Originally from Santa Barbara, Chaffee had a crisis of faith fairly early on in his life that led to his conversion to the Greek orthodox faith. “Trying to follow the western view of god and faithfully follow my heart was breaking my spirit. When I came to Greece and found the fullness of the lords light I was set free,” he said.

Coming to Bakersfield was an uncertain proposition for Chaffee because he was not sure what to expect. “We used to make jokes about Bakersfield when I was in Santa Barbara. We thought that people here were too conservative. Some even called them backward, and I remember people calling them rednecks too. It was ignorant of us but we were young,” he said.

After more than 10 years, Father Chaffee says he is glad he moved his family to Bakersfield. “We found that it was a community of human beings like any other and it has turned out to be a wonderful place to raise our kids.” He and his wife have 10 children.

“We have sent five of our children to BC, and it has turned out well for each of them or will in time (some of his children are current students),” he said.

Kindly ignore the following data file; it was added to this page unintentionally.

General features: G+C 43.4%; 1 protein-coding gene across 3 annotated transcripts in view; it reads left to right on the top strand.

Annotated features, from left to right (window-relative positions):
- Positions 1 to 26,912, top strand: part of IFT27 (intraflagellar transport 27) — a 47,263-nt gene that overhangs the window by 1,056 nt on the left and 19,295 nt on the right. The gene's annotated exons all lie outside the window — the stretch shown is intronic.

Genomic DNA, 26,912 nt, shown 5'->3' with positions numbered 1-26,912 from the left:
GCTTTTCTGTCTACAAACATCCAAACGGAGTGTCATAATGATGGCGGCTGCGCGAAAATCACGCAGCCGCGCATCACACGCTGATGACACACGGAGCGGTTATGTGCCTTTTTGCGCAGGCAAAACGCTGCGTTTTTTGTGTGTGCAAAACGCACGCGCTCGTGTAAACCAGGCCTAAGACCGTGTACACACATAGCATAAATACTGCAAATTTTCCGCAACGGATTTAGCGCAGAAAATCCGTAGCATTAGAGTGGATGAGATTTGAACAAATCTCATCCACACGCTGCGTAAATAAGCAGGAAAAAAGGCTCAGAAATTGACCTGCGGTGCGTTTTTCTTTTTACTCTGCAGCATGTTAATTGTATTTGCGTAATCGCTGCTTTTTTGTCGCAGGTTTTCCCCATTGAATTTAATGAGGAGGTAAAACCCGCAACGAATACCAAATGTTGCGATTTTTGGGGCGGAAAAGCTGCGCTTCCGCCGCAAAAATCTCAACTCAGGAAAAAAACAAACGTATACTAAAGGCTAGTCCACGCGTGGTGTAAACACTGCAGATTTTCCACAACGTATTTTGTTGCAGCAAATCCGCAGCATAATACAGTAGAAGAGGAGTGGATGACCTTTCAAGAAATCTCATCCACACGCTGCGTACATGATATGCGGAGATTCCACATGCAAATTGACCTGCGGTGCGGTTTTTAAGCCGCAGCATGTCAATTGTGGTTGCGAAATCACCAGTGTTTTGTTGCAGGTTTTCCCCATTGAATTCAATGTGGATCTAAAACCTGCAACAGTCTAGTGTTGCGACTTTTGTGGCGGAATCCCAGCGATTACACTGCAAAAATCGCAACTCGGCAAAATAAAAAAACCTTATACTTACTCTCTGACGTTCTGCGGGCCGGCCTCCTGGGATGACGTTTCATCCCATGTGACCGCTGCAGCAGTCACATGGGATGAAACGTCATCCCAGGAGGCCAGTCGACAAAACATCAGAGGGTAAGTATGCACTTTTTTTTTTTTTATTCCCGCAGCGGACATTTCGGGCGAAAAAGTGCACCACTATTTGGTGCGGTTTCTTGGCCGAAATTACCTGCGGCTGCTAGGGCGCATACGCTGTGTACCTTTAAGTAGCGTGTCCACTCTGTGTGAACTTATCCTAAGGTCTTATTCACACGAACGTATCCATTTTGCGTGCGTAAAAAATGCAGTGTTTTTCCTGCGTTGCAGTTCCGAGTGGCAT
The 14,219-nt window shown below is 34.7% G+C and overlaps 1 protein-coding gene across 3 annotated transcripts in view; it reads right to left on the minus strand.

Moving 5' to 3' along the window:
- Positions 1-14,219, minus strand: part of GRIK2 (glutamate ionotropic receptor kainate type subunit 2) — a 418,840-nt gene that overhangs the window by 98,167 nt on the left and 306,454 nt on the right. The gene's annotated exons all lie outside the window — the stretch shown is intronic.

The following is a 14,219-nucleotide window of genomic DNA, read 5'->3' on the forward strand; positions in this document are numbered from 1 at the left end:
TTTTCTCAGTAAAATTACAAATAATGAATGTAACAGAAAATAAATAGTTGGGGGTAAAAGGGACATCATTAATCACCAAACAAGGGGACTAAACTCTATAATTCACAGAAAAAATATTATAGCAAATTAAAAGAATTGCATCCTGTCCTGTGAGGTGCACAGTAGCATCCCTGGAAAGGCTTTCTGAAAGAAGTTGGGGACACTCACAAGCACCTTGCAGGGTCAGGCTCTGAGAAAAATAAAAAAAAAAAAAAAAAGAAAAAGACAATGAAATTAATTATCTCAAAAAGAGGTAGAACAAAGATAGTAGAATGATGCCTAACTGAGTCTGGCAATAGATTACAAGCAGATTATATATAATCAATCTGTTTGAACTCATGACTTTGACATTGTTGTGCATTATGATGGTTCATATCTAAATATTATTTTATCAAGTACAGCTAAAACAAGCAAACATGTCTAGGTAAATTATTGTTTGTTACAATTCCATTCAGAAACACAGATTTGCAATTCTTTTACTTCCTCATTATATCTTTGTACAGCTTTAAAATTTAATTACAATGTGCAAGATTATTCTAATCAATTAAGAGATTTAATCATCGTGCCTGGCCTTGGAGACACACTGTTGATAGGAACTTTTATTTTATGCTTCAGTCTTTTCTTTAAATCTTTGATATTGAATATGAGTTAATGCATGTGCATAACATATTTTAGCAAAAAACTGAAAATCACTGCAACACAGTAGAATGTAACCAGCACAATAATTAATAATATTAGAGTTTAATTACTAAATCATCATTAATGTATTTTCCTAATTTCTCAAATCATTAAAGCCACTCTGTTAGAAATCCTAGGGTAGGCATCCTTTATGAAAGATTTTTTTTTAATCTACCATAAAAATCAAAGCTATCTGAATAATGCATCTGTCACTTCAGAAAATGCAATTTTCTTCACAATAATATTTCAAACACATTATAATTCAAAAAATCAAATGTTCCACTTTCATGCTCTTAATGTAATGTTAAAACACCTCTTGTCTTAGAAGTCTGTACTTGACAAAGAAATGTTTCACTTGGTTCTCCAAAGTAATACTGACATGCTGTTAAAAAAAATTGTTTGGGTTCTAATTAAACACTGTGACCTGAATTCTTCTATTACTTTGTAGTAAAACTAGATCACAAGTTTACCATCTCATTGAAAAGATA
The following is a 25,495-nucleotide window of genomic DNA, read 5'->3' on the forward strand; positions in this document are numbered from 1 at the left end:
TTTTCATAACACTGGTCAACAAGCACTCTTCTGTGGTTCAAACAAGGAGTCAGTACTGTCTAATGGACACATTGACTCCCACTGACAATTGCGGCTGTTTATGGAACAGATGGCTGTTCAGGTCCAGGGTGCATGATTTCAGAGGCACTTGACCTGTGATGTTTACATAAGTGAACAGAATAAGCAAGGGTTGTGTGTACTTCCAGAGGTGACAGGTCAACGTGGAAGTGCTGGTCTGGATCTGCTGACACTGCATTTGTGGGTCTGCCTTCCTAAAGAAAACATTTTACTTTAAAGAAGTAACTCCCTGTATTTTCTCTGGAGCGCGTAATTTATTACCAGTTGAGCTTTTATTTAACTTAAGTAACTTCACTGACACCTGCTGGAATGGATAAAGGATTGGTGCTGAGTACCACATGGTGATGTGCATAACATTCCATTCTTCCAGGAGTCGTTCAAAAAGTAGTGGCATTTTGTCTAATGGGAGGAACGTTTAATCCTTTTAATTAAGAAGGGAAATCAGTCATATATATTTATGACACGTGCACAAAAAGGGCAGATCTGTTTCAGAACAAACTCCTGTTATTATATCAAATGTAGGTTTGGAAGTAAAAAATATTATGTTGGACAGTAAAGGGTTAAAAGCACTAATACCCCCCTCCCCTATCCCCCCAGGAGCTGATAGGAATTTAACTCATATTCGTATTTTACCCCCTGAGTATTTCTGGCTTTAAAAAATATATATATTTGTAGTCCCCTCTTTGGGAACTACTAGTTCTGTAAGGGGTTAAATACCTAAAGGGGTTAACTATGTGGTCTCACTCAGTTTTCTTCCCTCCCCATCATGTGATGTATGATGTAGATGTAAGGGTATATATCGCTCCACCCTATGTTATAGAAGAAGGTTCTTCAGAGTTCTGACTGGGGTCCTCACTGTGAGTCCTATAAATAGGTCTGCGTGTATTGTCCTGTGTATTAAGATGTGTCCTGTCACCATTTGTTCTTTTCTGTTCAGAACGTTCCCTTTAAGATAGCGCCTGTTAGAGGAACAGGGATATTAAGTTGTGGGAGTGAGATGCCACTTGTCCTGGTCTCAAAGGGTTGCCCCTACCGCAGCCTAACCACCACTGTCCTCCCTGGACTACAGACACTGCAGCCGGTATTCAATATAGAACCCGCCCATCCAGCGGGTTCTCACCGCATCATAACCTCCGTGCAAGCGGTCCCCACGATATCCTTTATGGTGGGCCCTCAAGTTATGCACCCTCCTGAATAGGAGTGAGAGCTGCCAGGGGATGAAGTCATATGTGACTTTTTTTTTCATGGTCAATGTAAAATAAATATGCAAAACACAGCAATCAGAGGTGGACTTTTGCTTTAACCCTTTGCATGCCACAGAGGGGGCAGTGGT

In the midst of answering a question there was a commotion outside and the sound of screaming to which father Chaffee missed not one beat jumping up from where he sat and bolting for the side door of the chapel.

By the time he reached the scene outside, everyone had fled leaving the impression that the local street element knows him well and would rather avoid confronting him. “Yes, this happens more than I would like. The property next door is abandoned and there has been some illegal activity, some vandalism,” he said, gesturing to the boarded up windows along one side of the room.

“We try to help anyone we can, and we are always willing to feed a hungry soul,” he said.

Ted Budy, 61, of Bakersfield, who attended BC from 1971-74, is not Greek but has converted to the Orthodox faith and found a place in the church. He is generally the guy to talk to about most things concerning church activities and serves on the churches council. He has attained the position within the church of ‘Reader’ a title representing about as far as a non-theologically educated person can go in this faith. He spoke of his conversion and the path he’s walked since then in mild tones.

“I was in a bad place,” he said. “I feared hell more than I loved god. Finding myself in this faith I was willing and able to take on the responsibilities I have today and I work hard to stay on the path now. It’s very fulfilling.”